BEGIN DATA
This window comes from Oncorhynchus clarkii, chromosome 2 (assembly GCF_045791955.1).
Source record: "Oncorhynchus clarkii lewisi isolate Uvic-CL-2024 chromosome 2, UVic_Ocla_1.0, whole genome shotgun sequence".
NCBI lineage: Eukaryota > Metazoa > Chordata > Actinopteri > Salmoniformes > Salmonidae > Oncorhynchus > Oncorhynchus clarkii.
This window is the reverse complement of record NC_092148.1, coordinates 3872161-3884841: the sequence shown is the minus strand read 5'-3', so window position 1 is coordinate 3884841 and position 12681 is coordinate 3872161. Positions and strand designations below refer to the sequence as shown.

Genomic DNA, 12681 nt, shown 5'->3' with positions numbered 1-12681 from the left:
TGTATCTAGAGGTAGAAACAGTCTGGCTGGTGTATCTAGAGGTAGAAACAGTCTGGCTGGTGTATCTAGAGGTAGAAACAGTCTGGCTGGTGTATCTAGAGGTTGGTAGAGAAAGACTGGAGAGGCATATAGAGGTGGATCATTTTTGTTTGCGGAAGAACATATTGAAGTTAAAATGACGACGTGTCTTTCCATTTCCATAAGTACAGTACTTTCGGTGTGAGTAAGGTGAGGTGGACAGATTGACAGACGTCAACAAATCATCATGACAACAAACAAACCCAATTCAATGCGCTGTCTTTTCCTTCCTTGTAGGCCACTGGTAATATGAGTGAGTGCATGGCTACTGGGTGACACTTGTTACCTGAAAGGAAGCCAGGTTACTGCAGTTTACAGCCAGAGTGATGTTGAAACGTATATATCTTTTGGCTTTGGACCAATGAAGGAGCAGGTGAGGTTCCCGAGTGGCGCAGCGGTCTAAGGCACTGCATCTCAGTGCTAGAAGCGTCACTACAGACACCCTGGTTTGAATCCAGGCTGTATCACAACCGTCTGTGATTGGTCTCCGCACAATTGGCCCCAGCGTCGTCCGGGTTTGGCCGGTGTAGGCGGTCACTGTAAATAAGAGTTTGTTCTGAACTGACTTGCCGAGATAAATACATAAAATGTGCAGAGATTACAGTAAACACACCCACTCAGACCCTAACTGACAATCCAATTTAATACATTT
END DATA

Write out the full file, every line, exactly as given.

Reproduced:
This window comes from Oncorhynchus clarkii, chromosome 2 (assembly GCF_045791955.1).
Source record: "Oncorhynchus clarkii lewisi isolate Uvic-CL-2024 chromosome 2, UVic_Ocla_1.0, whole genome shotgun sequence".
NCBI lineage: Eukaryota > Metazoa > Chordata > Actinopteri > Salmoniformes > Salmonidae > Oncorhynchus > Oncorhynchus clarkii.
This window is the reverse complement of record NC_092148.1, coordinates 3872161-3884841: the sequence shown is the minus strand read 5'-3', so window position 1 is coordinate 3884841 and position 12681 is coordinate 3872161. Positions and strand designations below refer to the sequence as shown.

Genomic DNA, 12681 nt, shown 5'->3' with positions numbered 1-12681 from the left:
TGTATCTAGAGGTAGAAACAGTCTGGCTGGTGTATCTAGAGGTAGAAACAGTCTGGCTGGTGTATCTAGAGGTAGAAACAGTCTGGCTGGTGTATCTAGAGGTTGGTAGAGAAAGACTGGAGAGGCATATAGAGGTGGATCATTTTTGTTTGCGGAAGAACATATTGAAGTTAAAATGACGACGTGTCTTTCCATTTCCATAAGTACAGTACTTTCGGTGTGAGTAAGGTGAGGTGGACAGATTGACAGACGTCAACAAATCATCATGACAACAAACAAACCCAATTCAATGCGCTGTCTTTTCCTTCCTTGTAGGCCACTGGTAATATGAGTGAGTGCATGGCTACTGGGTGACACTTGTTACCTGAAAGGAAGCCAGGTTACTGCAGTTTACAGCCAGAGTGATGTTGAAACGTATATATCTTTTGGCTTTGGACCAATGAAGGAGCAGGTGAGGTTCCCGAGTGGCGCAGCGGTCTAAGGCACTGCATCTCAGTGCTAGAAGCGTCACTACAGACACCCTGGTTTGAATCCAGGCTGTATCACAACCGTCTGTGATTGGTCTCCGCACAATTGGCCCCAGCGTCGTCCGGGTTTGGCCGGTGTAGGCGGTCACTGTAAATAAGAGTTTGTTCTGAACTGACTTGCCGAGATAAATACATAAAATGTGCAGAGATTACAGTAAACACACCCACTCAGACCCTAACTGACAATCCAATTTAATACATTT